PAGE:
Spain sparks Iraq troops rethink
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    AO Antique pwaring's Avatar
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    Spain sparks Iraq troops rethink

    http://news.bbc.co.uk/1/hi/world/europe/3638001.stm

    "The US says it expects other coalition nations to reassess their participation in Iraq's security forces as Spanish troops prepare to be called home."

    It seems the Spanish government is giving in to terrorist threats (perhaps as a result of Bin Laden's latest video?) and pulling all its troops out of Iraq as soon as possible. I guess this is what happens when you put a Socialist in charge.

    I know some people didn't agree with the war or the reasons given for it (in particular the WMD debate, which seems to be neverending over here) however surely they must agree that now we're in Iraq we should stay there until the country is stablised. I mean, if we pull out now what do you think will happen? Mob rule, followed by the replacement of Saddam with the leader of whichever group fills the political vacuum first. You'd think that all these people who say they are on the side of the Iraqi people would want them to have a democratic government, but they also want the only protection from mob violence.

    Thoughts?
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    Super Moderator: GMT Zone nihil's Avatar
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    Yes:

    1. We shall remain until the whole thing has been resolved to the satisfaction of the UN which I hope means that the poor old Iraquis get a reasonably stable democratic government, and can get on with things....................I don't care if they vote in Ghengis Khan or Joe Stalin, just as long as it is the wish of the majority.

    Otherwise the only solution would be to partition the place?.....Shia, Sunni, Kurd..........that would gie the Shias the sand, and the Sunnis and the Kurds the oil.................I don't think that would last for long?

    2. Spain was not involved in a combatant role or on any significant scale............cheap party politics there...................hmmmm that reminds me I owe the Party £15 for next year's membership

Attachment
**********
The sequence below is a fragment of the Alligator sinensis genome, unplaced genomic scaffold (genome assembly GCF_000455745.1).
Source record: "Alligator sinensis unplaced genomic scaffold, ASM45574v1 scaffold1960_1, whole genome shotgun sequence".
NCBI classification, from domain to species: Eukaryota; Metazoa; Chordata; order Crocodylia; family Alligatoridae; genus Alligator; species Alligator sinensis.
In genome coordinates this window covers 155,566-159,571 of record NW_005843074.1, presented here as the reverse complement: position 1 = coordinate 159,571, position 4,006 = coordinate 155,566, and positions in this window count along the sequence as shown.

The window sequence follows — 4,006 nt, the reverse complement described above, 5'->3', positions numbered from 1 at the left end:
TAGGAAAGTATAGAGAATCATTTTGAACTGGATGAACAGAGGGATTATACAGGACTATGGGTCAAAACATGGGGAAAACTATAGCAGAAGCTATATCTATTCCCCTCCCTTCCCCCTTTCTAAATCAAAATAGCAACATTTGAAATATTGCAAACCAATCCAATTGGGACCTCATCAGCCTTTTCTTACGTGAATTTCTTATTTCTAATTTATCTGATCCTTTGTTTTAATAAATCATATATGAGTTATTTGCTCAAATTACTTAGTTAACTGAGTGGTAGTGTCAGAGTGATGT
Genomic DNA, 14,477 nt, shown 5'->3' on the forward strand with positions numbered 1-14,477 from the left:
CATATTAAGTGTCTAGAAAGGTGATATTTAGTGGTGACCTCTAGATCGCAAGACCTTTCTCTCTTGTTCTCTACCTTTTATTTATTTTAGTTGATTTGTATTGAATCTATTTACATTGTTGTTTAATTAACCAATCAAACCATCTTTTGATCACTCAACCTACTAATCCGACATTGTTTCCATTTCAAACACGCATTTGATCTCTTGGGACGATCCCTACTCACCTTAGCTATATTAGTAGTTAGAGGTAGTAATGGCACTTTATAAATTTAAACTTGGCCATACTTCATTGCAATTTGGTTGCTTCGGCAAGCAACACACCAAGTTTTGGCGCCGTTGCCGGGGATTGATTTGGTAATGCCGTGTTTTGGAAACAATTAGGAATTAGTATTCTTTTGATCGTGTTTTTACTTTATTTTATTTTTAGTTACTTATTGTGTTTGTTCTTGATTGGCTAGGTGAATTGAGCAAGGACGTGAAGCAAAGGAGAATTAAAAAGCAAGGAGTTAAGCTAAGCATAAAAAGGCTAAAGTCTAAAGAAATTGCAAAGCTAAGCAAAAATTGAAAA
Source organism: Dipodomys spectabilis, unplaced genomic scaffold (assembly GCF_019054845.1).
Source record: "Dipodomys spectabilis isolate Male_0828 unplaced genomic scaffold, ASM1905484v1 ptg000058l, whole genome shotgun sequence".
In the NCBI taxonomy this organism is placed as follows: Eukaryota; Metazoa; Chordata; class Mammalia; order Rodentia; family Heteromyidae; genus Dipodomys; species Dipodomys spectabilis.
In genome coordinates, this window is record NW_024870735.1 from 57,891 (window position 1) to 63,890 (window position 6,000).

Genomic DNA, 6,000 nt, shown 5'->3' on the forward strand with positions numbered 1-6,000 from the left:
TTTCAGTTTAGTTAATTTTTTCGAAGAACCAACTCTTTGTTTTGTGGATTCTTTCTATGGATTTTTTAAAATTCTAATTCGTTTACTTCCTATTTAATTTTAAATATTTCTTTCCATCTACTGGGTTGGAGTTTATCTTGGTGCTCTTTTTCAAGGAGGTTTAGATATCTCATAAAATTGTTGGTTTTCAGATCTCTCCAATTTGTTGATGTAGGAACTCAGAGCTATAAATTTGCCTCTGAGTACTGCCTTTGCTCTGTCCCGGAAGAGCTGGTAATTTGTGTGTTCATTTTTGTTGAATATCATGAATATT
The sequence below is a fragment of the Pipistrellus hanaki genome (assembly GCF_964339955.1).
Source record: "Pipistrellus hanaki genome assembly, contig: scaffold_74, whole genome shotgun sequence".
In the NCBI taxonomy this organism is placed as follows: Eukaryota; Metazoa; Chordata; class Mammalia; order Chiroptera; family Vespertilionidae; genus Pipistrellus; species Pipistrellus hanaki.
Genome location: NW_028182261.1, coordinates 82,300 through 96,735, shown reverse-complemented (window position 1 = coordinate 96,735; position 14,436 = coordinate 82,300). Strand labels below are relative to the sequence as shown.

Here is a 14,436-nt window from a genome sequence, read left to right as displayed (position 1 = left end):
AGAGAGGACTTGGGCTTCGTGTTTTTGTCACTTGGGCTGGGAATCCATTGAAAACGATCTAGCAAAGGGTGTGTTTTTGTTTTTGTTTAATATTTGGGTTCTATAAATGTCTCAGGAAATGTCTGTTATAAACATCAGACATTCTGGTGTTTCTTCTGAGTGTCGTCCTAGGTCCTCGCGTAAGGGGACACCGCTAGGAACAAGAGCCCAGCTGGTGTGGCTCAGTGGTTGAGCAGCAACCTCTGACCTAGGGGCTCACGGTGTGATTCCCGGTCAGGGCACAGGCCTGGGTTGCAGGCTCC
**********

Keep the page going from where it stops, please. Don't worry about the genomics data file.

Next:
Guess which one?

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    AO Antique pwaring's Avatar
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    I look at the current situation regarding the Gaza Strip and think partitioning would be the worst possible idea.

    The only party I know that charges exactly £15/year for adult membership (others don't necessarily charge less) is the Conservatives (I'm a student so I get it for £3 instead - but then I'm probably the only member under 20 in my area ).
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    AO Guinness Monster MURACU's Avatar
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    I think the spainish goverment is calling it troops home because over 75% of the spanish population was against them being sent over in the first place. That is one of the reasons that the right lost the elections as the left said they would respect the wishes of the majority.
    Also the goverement at the time tried to blame the basque movement for the train bombings even after it was clear it was al quida. There was a huge backlash of public opinion because of that.

    As i said in another post the worst thing for Iraq now would be if the coalition pulled out before there was a stable goverment in place.

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    Umm how is diverting troops from the US war for oil, over t oafganistan to hunt down the alquida leader ship giving in to terror, seems to me that they are doing more to fight terror then the US is
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    Senior Member OverdueSpy's Avatar
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    Angry

    Originally posted here by bballad
    Umm how is diverting troops from the US war for oil, over t oafganistan to hunt down the alquida leader ship giving in to terror, seems to me that they are doing more to fight terror then the US is
    Errr.... Where did you come up with Spain shifting their troops to Afghanistan? I did not see that in the article.